Single sheet passport issued to Setsutaro Hasegawa in Japan in 1897.
Setsutaro migrated to Australia from Japan in 1897 at the age of 26, just four years before the introduction of the Immigration Restriction Act which severely limited migration to Australia from countries in Asia. He established a laundry business in Geelong and by 1911 he had married an Australian-born woman and had three children.

In 1941 Setsutaro was arrested as an enemy alien and sent to Tatura internment camp in northern Victoria. Released early in 1943 due to his age and poor health, unlike most Japanese interns he was not deported to Japan after the War. Setsutaro remained in Geelong for the rest of his life and died in 1952.

Physical Description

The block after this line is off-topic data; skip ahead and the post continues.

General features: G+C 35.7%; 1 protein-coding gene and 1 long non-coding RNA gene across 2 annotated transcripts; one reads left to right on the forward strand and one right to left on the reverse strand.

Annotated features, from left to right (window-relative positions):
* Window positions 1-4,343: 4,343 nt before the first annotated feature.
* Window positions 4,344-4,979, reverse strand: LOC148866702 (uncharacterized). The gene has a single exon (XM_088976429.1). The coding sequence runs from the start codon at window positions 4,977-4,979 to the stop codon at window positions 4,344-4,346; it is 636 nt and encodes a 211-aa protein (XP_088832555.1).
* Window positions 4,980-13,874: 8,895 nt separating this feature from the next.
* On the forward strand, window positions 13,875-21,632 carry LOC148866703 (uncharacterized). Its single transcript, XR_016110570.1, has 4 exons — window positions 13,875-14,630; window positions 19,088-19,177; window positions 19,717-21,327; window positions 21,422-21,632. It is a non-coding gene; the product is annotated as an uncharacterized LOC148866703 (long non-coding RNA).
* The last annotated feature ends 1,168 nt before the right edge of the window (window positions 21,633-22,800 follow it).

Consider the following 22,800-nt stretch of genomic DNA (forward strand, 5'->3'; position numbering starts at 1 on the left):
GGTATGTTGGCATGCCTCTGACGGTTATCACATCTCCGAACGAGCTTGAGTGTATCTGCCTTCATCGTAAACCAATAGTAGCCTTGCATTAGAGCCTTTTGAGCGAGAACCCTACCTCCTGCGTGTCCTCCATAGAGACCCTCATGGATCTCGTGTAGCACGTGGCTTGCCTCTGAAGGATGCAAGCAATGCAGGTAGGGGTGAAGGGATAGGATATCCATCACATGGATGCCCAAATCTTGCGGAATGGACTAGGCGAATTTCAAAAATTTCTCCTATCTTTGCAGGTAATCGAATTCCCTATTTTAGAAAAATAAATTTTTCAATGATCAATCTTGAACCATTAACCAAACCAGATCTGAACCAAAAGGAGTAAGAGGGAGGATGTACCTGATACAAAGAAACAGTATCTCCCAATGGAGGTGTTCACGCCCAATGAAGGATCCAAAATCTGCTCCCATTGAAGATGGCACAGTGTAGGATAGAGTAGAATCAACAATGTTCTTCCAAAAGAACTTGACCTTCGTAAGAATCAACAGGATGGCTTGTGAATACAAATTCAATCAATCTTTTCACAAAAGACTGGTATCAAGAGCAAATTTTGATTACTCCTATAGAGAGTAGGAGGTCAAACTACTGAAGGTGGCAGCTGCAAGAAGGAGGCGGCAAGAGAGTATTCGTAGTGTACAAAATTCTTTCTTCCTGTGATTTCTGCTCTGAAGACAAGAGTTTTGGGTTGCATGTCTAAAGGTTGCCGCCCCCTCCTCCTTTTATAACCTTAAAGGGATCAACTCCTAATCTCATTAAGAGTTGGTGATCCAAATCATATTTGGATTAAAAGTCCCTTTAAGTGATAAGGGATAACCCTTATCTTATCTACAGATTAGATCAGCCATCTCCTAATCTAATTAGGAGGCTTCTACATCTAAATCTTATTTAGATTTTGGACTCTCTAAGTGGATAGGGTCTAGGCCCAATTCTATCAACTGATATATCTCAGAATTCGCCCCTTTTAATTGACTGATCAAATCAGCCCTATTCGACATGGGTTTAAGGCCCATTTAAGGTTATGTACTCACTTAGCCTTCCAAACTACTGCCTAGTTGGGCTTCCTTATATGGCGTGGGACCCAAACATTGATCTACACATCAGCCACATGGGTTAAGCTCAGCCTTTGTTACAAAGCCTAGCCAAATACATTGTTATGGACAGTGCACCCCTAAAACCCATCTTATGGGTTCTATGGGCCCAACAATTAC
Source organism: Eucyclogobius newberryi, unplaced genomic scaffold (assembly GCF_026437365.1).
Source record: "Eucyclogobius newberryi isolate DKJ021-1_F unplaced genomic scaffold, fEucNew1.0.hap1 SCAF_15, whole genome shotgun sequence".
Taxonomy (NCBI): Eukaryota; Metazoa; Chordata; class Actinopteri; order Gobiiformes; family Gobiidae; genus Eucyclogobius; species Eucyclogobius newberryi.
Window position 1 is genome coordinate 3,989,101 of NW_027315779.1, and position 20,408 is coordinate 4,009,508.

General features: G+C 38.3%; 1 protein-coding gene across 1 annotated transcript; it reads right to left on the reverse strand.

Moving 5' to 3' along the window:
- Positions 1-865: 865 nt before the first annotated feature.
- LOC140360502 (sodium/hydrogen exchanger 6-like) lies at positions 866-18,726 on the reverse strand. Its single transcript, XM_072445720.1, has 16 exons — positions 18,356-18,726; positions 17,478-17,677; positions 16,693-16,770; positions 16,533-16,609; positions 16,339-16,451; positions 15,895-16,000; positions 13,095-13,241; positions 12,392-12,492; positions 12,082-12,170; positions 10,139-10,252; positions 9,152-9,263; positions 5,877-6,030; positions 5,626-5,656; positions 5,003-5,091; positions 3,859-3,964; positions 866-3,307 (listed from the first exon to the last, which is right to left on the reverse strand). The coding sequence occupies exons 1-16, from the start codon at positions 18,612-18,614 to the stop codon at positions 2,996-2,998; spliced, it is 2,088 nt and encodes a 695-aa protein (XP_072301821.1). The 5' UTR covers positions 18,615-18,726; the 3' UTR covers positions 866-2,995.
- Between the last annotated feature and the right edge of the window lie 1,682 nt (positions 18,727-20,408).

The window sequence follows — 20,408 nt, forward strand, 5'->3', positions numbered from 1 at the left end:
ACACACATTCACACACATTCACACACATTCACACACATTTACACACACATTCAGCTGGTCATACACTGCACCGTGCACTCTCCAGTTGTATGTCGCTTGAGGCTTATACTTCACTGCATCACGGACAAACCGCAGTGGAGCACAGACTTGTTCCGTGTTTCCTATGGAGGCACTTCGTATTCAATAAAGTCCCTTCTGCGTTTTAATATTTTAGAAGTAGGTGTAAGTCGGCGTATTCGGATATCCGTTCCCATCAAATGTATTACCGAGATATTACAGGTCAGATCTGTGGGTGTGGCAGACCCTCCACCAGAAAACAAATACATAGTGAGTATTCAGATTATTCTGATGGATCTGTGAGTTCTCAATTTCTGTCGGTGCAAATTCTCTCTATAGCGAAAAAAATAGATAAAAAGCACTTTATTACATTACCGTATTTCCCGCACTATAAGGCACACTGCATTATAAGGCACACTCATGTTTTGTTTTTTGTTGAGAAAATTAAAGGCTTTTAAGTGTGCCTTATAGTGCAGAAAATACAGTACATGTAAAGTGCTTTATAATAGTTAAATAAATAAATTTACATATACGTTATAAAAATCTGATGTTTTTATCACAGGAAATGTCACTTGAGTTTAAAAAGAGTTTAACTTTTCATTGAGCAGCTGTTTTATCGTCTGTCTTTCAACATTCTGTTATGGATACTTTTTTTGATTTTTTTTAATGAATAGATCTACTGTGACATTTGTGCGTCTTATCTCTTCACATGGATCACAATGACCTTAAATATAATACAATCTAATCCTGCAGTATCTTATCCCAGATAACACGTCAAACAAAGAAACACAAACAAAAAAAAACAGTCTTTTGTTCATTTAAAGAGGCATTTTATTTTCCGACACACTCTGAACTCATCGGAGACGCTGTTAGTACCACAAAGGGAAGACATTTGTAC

Single sheet of thick paper with two folds. One side has Japanese characters in black ink and four red stamps with assorted characters - one featuring a dragon border. The other side features two red stamps in Japanese and one line of Japanese characters in black ink. There are also two pink stamps form the Japanese Consulate Melbourne, dated 22/3/97. There are two translations, one in English, the other in French. The passport was contained in a brown silk pouch with fringe at opening and the imprint of figure lying on his stomach looking at a basket.


The Hasegawa collection enables the exploration of a number of important historical themes relating to migration, working life, and wartime internment in Victoria. Late nineteenth century and early to mid twentieth century Japanese migration and settlement experiences are little represented in the museum's collections and this collection of clothing, documents, personal items and photographs helps to redress.

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